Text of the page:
The TMA or Triangular Moving Average indicator calculates the average price of an asset twice over a specified number of price points or price bars. In other words, the TMA is actually a simple moving average of the already averaged price points. Although the calculations are done by the computer program in the background, learning how it is calculated is important to understand how the TMA is calculated and formed.
What is the Triangular Moving Average Indicator?
The TMA line is formed by first calculating a simple moving average of the previous price points. After SMAs of price points are calculated, the average of SMAs is calculated to get TMA values. Here is the equation for calculating the TMA
TMA = Sum of SMA Values ÷ Number of values
The TMA indicator gives more weight to the data points lying in the middle. It can also be calculated using volume or other technical indicators as input data. You can also overlay the TMA indicator on volume or another technical indicator as well. However, it is most commonly applied on price bars.
Because of the double average, the TMA line is smoother than SMA or EMA lines, and it does not react to changing prices as quickly as the SMA or EMA lines.
Triangular Moving Average Strategy
The main purpose of the Triangular Moving Average is to remove the noise and short-term volatility from the price action. This allows traders to differentiate trend reversals from the ranging market. As the TMA is less responsive to price movements, you can expect it to move and change directions only if there is a strong and prolonged price move in any direction.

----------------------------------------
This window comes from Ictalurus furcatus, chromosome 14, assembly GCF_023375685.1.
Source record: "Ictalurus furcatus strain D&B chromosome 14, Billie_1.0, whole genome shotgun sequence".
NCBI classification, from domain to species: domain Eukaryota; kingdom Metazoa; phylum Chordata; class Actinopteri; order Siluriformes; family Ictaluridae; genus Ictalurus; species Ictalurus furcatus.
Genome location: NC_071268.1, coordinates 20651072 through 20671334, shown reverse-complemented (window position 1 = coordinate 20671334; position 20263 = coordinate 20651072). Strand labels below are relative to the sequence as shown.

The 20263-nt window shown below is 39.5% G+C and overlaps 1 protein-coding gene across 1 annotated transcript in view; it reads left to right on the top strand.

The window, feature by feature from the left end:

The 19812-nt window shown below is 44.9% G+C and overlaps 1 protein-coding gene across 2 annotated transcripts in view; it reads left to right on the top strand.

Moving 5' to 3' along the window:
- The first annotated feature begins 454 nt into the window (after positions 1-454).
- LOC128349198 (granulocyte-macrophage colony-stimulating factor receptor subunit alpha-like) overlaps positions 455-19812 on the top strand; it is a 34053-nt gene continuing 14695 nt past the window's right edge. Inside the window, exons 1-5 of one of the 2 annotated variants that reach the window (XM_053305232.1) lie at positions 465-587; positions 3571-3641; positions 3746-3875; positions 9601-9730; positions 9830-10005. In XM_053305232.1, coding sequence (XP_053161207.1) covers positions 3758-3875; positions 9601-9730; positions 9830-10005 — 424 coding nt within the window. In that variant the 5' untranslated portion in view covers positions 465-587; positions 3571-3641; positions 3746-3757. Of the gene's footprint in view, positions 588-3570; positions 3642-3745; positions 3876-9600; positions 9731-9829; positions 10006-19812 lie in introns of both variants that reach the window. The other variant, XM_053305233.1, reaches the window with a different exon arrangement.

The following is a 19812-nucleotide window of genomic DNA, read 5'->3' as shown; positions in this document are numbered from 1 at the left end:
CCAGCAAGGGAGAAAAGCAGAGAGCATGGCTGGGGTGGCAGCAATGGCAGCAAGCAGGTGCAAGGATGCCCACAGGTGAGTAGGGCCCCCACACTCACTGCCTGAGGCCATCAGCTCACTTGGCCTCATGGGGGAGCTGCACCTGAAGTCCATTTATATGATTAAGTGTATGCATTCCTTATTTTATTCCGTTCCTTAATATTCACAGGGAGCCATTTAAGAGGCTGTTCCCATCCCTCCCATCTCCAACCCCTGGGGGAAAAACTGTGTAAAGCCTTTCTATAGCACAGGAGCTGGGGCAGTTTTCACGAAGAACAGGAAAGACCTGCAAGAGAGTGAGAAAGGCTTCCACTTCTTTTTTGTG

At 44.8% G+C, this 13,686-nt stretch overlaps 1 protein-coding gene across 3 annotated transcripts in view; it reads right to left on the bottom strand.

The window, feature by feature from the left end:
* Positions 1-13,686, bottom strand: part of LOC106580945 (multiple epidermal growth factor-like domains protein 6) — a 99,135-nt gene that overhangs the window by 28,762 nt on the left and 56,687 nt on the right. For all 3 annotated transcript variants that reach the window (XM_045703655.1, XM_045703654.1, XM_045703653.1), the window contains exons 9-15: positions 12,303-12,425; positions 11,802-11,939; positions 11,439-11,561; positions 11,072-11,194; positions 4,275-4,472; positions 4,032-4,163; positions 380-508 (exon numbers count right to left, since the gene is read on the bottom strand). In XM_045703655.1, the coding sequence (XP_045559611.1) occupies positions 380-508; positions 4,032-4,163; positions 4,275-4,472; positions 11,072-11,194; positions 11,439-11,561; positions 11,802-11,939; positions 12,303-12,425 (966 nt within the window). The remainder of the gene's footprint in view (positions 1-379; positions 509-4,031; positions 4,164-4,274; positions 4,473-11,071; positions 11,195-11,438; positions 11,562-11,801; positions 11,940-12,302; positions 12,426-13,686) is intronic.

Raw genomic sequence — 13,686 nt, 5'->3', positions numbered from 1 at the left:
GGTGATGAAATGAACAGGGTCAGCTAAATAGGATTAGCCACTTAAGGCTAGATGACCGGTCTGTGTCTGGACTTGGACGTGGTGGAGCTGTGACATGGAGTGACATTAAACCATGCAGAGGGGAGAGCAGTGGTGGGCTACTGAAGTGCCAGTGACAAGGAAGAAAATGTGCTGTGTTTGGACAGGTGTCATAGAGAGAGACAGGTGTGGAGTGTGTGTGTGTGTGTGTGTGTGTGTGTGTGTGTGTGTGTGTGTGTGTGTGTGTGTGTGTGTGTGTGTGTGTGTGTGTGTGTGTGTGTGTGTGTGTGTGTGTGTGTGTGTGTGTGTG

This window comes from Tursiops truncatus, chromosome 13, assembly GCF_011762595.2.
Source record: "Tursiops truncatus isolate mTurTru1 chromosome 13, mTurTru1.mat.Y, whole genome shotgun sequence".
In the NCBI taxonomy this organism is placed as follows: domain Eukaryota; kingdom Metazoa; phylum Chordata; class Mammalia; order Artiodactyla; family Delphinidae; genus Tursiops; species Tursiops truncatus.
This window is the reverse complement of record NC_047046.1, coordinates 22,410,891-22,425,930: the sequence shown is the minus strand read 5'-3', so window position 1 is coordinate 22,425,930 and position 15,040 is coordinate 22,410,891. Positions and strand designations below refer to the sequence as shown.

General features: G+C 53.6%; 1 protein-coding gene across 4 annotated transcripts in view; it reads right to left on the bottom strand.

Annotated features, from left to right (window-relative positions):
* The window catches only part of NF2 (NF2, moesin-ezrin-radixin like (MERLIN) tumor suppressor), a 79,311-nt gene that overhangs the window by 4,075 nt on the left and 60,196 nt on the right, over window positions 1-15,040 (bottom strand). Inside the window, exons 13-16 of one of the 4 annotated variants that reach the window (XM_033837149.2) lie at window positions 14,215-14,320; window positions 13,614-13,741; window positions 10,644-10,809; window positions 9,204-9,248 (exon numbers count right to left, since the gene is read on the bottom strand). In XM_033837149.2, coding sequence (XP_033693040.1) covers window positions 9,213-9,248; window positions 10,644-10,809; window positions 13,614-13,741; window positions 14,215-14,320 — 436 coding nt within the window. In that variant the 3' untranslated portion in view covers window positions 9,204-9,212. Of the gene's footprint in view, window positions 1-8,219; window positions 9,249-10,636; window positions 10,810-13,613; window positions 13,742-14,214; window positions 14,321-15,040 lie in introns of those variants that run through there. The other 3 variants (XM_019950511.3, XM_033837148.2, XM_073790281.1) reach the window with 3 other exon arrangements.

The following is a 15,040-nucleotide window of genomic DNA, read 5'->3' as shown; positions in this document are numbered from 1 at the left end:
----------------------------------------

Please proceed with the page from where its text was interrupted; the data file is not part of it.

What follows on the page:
Most trading platforms have the TMA indicator. However, if your platform does not have the indicator, you can apply an SMA to your chart and then use another SMA line that uses the average of the first SMA line.
The TMA is a lagging indicator, which means that it would give you a signal after the trend has already started. It is advisable that you use it in conjunction with a quicker moving average indicator – an SMA or an EMA. Alternatively, you can consider using multiple TMAs with a different number of period values and use crossover points to pinpoint buy and sell signals.
- When the smaller value TMA line crosses the default value TMA line from below, it can be considered a buy signal as it shows the possible start of an up trend.
- When the smaller value TMA line crosses the default value TMA line from above, it can be considered a sell signal as it shows a possible start of a downtrend.
The TMA has its limitations as it does not respond to price changes as quickly as other moving average indicators. If you want to use it to generate buy or sell signals, you should use it along with other quicker moving average indicators that respond much quicker to changes in prices. I would also keep an eye on price action such as key support and resistance levels along with any obvious candlestick patterns that signal in which direction the market is heading.
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